By Everglades NPS from Homestead, Florida, United States (Everglades Backcountry (1), NPSPhoto) [Public domain], via Wikimedia Commons

This article was originally published on Yale Environment 360.


“…As part of the WOTUS [Waters of the United States] rulemaking, Obama’s EPA released its required economic analysis and found that the anticipated benefits of about $450 million per year would exceed the annual compliance costs of nearly $300 million. The vast majority of benefits were those associated with protecting wetlands, including essential services such as flood control, water quality improvements, fish and wildlife habitat, groundwater recharge, and recreational opportunities.

Then in June 2017, the Trump administration’s proposal to rescind WOTUS included its own analysis, which came to the opposite conclusion about the benefits exceeding the costs. In the new analysis, the quantified benefits for the identical policy were estimated at only $50 million per year — a reduction of nearly 90 percent — while the costs remained the same.

What explains the discrepancy? The EPA under Pruitt’s leadership asserted, with surprisingly little justification, that the 10 studies used to estimate the range of benefits associated with wetlands protection were not recent enough to sufficiently reduce uncertainty. All of the studies were conducted between 1986 and 2000, and while there are well-established techniques to update the results of such studies, none were used, nor did there appear to be any effort to search for more recent studies. The result was simply to assign a value of $0 to the largest category of ecological benefits that had been valued by the same agency two years earlier at more $400 million per year. In effect, zeroing out these benefits made it a foregone conclusion that the rule would not pass a benefit-cost test.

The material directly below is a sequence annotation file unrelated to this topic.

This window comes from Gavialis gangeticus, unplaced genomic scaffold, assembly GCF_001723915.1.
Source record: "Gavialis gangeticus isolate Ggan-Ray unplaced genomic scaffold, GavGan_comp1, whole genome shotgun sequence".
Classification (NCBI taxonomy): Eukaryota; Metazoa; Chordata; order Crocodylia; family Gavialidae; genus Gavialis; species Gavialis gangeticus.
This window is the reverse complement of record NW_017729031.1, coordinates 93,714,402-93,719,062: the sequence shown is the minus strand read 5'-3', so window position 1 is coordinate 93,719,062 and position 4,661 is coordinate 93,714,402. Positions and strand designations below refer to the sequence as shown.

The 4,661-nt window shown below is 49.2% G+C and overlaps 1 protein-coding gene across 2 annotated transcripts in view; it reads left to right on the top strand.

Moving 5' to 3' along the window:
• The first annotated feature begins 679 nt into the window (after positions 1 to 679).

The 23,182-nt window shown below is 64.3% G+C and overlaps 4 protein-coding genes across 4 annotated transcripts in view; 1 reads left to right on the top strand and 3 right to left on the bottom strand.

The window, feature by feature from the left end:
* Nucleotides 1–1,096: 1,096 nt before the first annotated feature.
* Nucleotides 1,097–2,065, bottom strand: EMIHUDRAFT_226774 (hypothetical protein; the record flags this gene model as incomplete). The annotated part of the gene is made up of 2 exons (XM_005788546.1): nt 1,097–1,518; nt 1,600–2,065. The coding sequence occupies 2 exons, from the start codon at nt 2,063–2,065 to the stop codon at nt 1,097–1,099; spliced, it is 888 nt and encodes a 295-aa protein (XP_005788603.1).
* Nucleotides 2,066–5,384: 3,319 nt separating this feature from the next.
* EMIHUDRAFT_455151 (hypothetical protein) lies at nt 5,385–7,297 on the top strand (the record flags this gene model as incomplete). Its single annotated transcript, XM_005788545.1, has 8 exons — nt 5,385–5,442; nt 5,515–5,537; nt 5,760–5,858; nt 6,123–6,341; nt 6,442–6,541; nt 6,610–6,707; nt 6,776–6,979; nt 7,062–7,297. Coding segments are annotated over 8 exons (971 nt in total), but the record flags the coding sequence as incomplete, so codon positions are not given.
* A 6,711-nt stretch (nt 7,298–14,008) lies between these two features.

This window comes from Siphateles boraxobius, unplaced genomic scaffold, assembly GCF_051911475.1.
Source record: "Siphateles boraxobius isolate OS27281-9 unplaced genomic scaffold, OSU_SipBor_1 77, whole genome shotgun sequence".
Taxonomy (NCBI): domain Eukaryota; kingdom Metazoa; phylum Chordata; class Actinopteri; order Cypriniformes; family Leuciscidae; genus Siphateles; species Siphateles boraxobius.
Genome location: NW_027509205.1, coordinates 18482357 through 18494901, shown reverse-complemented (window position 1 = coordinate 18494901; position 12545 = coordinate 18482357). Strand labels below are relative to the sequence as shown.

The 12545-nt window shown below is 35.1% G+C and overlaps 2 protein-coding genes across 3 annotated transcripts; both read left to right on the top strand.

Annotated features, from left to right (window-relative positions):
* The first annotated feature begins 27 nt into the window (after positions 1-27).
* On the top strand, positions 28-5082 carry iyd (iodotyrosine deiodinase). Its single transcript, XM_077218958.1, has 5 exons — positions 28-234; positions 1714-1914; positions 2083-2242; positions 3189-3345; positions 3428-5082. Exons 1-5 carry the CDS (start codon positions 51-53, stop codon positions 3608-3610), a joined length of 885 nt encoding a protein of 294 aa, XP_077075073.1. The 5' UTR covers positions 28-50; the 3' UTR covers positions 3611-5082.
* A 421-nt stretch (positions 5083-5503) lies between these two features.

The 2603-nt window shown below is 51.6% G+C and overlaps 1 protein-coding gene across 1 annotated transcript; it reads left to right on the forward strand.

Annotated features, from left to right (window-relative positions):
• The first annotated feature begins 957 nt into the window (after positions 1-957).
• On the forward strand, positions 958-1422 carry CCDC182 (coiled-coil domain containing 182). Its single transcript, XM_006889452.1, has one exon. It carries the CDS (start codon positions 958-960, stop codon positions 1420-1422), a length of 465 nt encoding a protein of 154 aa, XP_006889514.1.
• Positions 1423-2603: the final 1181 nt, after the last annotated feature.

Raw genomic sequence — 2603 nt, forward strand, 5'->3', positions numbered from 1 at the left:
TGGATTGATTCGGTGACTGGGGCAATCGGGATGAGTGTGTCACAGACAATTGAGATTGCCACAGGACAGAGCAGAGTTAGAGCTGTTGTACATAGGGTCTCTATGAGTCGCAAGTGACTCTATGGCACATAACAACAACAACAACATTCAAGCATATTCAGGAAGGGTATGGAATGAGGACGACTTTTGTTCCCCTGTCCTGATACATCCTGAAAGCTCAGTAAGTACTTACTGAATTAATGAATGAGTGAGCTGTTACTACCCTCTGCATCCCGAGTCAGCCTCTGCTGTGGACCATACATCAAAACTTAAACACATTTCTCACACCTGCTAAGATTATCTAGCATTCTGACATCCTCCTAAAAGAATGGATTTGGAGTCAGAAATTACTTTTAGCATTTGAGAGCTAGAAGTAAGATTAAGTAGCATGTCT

The benefits come from two sources: First is the avoided damage of climate change. Since 2009, the EPA and other government agencies have measured climate damages using something called the social cost of carbon. This measures the monetary damages that a ton of emissions has on a variety of sectors, including agriculture, health, and employment. It also accounts for damages that are expected from the increased frequency and severity of storms, sea level rise, and flooding — climate-related threats with significant costs that were evident last summer when Hurricane Harvey slammed into Houston and other hurricanes devastated Puerto Rico and the Caribbean…”

Read on at: Yale Environment 360.